Porthdinllaen is a crescent shaped sandy beach over a mile long, and was once considered as the rail terminus and departure point for Ireland. At the western end of the beach is the Ty Coch Inn - a very popular public house with outdoor seating, situated almost on the beach. A National Trust car park is located at Morfa Nefyn on the clifftop roughly at the centre of the beach. A path leads down to Lon Bridin (lane) which then leads onto the beach. Dog restrictions apply east of this lane from April until Sepember inclusive, but dogs are allowed to the west (towards the pub).
The beach is backed by cliffs of sand and boulder clay - sand martins can often be seen nesting high up in the cliffs. Facilities include toilets and a cafe (opposite the car park). This is a good beach for kayaking, sunbathing and swimming but there are strong currents at the northern end. Lovers of secret beaches will find a small sandy cove near to the RNLI Lifeboat station.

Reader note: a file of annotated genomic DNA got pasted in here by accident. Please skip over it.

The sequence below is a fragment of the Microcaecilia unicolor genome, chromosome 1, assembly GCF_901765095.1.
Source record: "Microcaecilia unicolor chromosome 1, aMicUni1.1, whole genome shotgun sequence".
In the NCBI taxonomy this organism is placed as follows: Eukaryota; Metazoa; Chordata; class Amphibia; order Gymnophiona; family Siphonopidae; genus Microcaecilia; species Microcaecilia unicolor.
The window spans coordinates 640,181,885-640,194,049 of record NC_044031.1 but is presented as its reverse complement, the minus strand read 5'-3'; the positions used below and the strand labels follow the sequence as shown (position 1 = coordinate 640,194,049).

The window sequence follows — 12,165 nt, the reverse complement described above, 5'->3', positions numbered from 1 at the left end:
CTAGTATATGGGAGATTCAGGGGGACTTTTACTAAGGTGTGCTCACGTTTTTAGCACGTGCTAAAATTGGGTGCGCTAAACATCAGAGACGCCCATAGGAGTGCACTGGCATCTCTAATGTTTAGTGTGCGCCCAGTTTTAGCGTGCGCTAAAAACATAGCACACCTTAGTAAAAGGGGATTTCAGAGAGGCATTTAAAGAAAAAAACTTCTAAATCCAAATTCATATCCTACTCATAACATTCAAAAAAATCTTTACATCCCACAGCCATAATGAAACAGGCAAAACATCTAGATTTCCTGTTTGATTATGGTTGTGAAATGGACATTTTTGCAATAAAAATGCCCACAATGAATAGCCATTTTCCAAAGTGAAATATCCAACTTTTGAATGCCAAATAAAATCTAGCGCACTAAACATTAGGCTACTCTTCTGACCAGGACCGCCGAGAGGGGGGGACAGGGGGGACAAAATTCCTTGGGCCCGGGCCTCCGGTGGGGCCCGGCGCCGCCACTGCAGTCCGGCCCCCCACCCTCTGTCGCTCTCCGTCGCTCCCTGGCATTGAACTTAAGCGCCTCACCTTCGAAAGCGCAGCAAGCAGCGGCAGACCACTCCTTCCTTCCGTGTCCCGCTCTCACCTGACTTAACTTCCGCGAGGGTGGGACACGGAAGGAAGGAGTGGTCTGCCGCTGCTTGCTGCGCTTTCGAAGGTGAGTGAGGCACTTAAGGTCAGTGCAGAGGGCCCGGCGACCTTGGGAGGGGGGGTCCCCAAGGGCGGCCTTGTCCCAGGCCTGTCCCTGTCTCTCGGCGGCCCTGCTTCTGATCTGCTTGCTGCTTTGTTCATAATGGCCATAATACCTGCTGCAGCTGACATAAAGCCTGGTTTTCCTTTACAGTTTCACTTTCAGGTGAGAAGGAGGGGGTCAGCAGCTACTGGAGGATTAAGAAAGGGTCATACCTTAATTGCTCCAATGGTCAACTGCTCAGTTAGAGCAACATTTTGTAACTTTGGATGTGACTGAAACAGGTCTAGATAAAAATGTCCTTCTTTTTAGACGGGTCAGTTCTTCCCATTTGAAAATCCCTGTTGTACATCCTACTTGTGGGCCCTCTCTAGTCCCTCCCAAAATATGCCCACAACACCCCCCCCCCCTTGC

This beach occasionally gets good surf, and is best just after the high tide.
The photos were taken at high tide.